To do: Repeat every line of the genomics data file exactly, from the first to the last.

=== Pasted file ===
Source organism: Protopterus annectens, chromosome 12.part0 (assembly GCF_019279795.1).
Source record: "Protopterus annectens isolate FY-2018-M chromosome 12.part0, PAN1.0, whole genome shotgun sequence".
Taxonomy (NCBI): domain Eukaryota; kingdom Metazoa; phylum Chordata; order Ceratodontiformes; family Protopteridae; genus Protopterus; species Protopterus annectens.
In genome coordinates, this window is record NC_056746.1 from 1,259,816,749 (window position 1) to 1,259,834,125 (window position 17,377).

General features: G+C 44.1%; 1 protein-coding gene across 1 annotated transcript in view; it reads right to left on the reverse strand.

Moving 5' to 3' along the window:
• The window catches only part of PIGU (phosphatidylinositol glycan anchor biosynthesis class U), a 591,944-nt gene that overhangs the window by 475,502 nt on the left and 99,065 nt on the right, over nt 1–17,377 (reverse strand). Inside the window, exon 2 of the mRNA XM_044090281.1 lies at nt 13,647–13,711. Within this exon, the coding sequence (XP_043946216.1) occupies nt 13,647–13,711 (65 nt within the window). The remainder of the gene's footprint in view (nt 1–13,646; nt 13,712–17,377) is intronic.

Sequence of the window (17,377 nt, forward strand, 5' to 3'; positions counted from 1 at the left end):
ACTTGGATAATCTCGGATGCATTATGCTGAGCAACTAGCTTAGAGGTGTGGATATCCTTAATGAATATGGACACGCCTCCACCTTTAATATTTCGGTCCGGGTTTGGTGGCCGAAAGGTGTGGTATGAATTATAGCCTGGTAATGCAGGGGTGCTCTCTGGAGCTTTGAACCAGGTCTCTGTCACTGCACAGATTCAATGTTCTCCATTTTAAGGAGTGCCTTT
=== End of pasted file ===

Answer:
Source organism: Protopterus annectens, chromosome 12.part0 (assembly GCF_019279795.1).
Source record: "Protopterus annectens isolate FY-2018-M chromosome 12.part0, PAN1.0, whole genome shotgun sequence".
Taxonomy (NCBI): domain Eukaryota; kingdom Metazoa; phylum Chordata; order Ceratodontiformes; family Protopteridae; genus Protopterus; species Protopterus annectens.
In genome coordinates, this window is record NC_056746.1 from 1,259,816,749 (window position 1) to 1,259,834,125 (window position 17,377).

General features: G+C 44.1%; 1 protein-coding gene across 1 annotated transcript in view; it reads right to left on the reverse strand.

Moving 5' to 3' along the window:
• The window catches only part of PIGU (phosphatidylinositol glycan anchor biosynthesis class U), a 591,944-nt gene that overhangs the window by 475,502 nt on the left and 99,065 nt on the right, over nt 1–17,377 (reverse strand). Inside the window, exon 2 of the mRNA XM_044090281.1 lies at nt 13,647–13,711. Within this exon, the coding sequence (XP_043946216.1) occupies nt 13,647–13,711 (65 nt within the window). The remainder of the gene's footprint in view (nt 1–13,646; nt 13,712–17,377) is intronic.

Sequence of the window (17,377 nt, forward strand, 5' to 3'; positions counted from 1 at the left end):
ACTTGGATAATCTCGGATGCATTATGCTGAGCAACTAGCTTAGAGGTGTGGATATCCTTAATGAATATGGACACGCCTCCACCTTTAATATTTCGGTCCGGGTTTGGTGGCCGAAAGGTGTGGTATGAATTATAGCCTGGTAATGCAGGGGTGCTCTCTGGAGCTTTGAACCAGGTCTCTGTCACTGCACAGATTCAATGTTCTCCATTTTAAGGAGTGCCTTT